## Ways without dynamic SQL

There is no cast from hex numbers in `text`

representation to a numeric type, but we can use `bit(n)`

as waypoint. There are **undocumented** casts from bit strings (`bit(n)`

) to integer types (`int2`

, `int4`

, `int8`

) - the internal representation is binary compatible. Quoting Tom Lane:

This is relying on some undocumented behavior of the bit-type input
converter, but I see no reason to expect that would break. A possibly
bigger issue is that it requires PG >= 8.3 since there wasn't a text
to bit cast before that.

`integer`

for max. 8 hex digits

Up to 8 hex digits can be converted to `bit(32)`

and then coerced to `integer`

(standard 4-byte integer):

`SELECT `**('x' || lpad(hex, 8, '0'))::bit(32)::int** AS int_val
FROM (
VALUES
('1'::text)
, ('f')
, ('100')
, ('7fffffff')
, ('80000000') -- overflow into negative number
, ('deadbeef')
, ('ffffffff')
, ('ffffffff123') -- too long
) AS t(hex);

```
int_val
------------
1
15
256
2147483647
-2147483648
-559038737
-1
```

Postgres uses a signed integer type, so hex numbers **above **`'7fffffff'`

overflow into **negative integer** numbers. This is still a valid, unique representation but the *meaning* is different. If that matters, switch to `bigint`

; see below.

For more than 8 hex digits the least significant characters (excess to the right) get *truncated*.

**4 bits** in a bit string encode **1 hex digit**. Hex numbers of known length can be cast to the respective `bit(n)`

directly. Alternatively, pad hex numbers of **unknown length** with leading zeros (`0`

) as demonstrated and cast to `bit(32)`

. Example with 7 hex digits and `int`

or 8 digits and `bigint`

:

```
SELECT ('x'|| 'deafbee')::bit(28)::int
, ('x'|| 'deadbeef')::bit(32)::bigint;
```

```
int4 | int8
-----------+------------
233503726 | 3735928559
```

`bigint`

for max. 16 hex digits

Up to 16 hex digits can be converted to `bit(64)`

and then coerced to `bigint`

(`int8`

, 8-byte integer) - overflowing into negative numbers in the upper half again:

`SELECT `**('x' || lpad(hex, 16, '0'))::bit(64)::bigint** AS int8_val
FROM (
VALUES
('ff'::text)
, ('7fffffff')
, ('80000000')
, ('deadbeef')
, ('7fffffffffffffff')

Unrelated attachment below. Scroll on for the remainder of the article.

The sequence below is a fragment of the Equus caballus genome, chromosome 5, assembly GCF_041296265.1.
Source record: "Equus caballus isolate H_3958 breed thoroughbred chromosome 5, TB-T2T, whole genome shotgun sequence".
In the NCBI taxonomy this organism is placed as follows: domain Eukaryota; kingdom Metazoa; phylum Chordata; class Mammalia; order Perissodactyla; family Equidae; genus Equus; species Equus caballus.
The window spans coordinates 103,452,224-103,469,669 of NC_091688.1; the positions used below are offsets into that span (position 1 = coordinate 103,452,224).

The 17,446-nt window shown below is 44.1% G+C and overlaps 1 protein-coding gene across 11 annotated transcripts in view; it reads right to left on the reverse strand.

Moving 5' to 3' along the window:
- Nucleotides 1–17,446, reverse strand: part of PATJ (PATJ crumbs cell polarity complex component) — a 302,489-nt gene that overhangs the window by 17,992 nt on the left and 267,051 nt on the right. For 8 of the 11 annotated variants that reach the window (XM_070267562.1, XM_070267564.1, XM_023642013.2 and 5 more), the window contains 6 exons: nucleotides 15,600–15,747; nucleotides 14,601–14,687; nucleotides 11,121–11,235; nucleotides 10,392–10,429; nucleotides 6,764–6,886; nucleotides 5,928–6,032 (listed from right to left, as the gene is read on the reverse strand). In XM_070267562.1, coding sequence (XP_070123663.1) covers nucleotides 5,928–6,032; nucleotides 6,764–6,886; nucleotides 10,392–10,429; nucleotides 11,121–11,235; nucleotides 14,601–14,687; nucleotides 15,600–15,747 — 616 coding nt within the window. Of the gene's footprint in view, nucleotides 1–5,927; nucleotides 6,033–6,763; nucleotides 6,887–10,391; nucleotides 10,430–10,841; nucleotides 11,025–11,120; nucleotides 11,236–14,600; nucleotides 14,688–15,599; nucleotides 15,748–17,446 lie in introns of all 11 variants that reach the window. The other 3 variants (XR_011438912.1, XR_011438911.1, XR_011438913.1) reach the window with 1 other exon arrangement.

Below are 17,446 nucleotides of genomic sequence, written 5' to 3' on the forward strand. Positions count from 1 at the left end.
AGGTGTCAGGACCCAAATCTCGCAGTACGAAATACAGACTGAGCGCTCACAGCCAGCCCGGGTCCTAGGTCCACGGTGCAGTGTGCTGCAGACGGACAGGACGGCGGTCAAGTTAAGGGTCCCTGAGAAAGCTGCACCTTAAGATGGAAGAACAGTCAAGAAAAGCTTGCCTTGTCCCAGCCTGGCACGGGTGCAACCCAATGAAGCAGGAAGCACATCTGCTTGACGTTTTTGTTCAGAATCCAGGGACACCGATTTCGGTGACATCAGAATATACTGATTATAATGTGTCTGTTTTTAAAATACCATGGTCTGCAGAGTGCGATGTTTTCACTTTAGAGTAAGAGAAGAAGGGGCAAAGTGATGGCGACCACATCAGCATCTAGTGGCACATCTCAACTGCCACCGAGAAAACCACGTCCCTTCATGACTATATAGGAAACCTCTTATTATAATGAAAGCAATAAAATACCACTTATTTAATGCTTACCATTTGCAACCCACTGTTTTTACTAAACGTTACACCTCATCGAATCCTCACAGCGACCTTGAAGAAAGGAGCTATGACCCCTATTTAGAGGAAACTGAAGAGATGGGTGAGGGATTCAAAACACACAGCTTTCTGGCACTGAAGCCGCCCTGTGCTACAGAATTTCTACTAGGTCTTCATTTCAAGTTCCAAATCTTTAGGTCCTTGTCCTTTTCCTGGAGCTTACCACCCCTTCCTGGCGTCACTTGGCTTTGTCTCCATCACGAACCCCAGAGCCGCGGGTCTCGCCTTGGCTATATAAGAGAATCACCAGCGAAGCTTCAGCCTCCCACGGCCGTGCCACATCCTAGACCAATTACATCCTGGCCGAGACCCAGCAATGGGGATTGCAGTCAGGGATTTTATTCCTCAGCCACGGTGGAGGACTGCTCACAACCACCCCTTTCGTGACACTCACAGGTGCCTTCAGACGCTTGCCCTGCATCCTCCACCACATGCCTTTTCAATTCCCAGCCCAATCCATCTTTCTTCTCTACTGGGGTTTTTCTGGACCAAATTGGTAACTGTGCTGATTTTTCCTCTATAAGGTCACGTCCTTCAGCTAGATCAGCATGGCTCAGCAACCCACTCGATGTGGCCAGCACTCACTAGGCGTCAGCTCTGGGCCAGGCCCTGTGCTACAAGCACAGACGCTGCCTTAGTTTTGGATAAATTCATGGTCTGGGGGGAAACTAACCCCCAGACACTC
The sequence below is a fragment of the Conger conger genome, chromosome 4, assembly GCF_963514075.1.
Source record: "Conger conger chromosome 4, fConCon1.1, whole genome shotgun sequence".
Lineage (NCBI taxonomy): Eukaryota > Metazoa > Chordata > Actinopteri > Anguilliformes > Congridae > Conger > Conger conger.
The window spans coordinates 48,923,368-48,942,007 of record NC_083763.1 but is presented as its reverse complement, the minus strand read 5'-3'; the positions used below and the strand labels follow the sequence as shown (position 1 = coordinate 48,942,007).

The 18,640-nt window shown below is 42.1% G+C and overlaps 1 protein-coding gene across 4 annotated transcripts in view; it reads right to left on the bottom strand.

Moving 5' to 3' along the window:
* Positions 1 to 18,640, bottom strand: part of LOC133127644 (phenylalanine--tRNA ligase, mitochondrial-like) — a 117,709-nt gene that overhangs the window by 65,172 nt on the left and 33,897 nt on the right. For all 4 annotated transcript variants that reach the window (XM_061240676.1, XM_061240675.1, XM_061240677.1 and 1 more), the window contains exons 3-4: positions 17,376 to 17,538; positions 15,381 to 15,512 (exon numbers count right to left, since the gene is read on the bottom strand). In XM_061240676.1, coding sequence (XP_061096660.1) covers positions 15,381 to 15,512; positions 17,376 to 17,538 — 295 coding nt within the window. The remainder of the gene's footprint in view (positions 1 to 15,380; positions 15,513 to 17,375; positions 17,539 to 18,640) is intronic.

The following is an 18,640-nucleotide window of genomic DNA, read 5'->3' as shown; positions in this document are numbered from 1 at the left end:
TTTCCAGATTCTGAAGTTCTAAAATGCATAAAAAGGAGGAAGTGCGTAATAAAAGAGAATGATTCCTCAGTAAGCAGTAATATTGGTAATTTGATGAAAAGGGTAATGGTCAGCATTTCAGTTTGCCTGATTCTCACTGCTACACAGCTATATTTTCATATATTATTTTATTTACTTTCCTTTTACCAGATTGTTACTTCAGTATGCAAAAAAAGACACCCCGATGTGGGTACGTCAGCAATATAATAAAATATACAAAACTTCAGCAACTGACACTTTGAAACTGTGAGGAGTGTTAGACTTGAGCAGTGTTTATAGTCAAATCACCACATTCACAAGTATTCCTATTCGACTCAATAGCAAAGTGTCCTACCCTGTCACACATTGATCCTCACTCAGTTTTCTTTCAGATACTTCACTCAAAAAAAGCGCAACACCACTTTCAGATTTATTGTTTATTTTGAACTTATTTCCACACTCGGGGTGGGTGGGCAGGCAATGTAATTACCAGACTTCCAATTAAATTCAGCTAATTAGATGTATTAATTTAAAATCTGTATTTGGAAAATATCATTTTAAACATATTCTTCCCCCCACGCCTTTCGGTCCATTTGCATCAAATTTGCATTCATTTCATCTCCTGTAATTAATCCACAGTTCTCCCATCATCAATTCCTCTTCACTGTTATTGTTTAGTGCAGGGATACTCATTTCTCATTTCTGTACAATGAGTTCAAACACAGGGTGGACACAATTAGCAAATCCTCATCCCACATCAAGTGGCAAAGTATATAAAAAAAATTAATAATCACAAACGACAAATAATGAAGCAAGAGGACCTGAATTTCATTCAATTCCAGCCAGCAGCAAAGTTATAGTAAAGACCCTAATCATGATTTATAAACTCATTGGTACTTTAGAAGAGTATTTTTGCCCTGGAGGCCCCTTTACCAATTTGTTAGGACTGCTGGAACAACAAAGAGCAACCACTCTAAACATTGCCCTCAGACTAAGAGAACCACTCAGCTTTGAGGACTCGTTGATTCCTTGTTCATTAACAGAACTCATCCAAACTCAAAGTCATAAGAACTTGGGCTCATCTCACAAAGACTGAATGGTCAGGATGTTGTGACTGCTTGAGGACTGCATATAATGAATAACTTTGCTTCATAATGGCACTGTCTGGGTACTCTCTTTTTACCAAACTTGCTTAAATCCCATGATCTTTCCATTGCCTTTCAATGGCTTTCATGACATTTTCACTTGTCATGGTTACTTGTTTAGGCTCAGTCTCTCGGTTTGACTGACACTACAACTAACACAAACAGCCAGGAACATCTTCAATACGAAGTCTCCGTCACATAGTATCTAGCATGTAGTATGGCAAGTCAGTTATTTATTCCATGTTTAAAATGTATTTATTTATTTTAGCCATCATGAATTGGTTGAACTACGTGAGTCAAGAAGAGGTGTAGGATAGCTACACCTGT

, ('8000000000000000') -- overflow into negative number
, ('ffffffffffffffff')
, ('ffffffffffffffff123') -- too long
) t(hex);

```
int8_val
---------------------
255
2147483647
2147483648
3735928559
9223372036854775807
-9223372036854775808
-1
-1
```

## Inverse

To convert back either `integer`

or `bigint`

, use the built-in (overloaded) function `to_hex()`

:

```
SELECT to_hex(3735928559); -- → 'deadbeef'
```

`uuid`

for max. 32 hex digits

The Postgres `uuid`

data type is **not a numeric type**. But it's the most efficient type in standard Postgres to store up to 32 hex digits, only occupying 16 bytes of storage. There is a **direct cast** from `text`

to `uuid`

(no need for `bit(n)`

as waypoint), but *exactly* 32 hex digits are required.

`SELECT `**lpad(hex, 32, '0')::uuid** AS uuid_val
FROM (
VALUES ('ff'::text)
, ('deadbeef')
, ('ffffffffffffffff')
, ('ffffffffffffffffffffffffffffffff')
, ('ffffffffffffffffffffffffffffffff123') -- too long
) t(hex);

```
uuid_val
--------------------------------------
00000000-0000-0000-0000-0000000000ff
00000000-0000-0000-0000-0000deadbeef
00000000-0000-0000-ffff-ffffffffffff
ffffffff-ffff-ffff-ffff-ffffffffffff
ffffffff-ffff-ffff-ffff-ffffffffffff
```

As you can see, standard output is a string of hex digits with typical separators for UUID.

### md5 hash

This is particularly useful to store **md5 hashes**:

```
SELECT md5('Store hash for long string, maybe for index?')::uuid AS md5_hash;
```

```
md5_hash
--------------------------------------
02e10e94-e895-616e-8e23-bb7f8025da42
```

See:

`0x`

in front of the hex: stackoverflow.com/a/78708293/5298879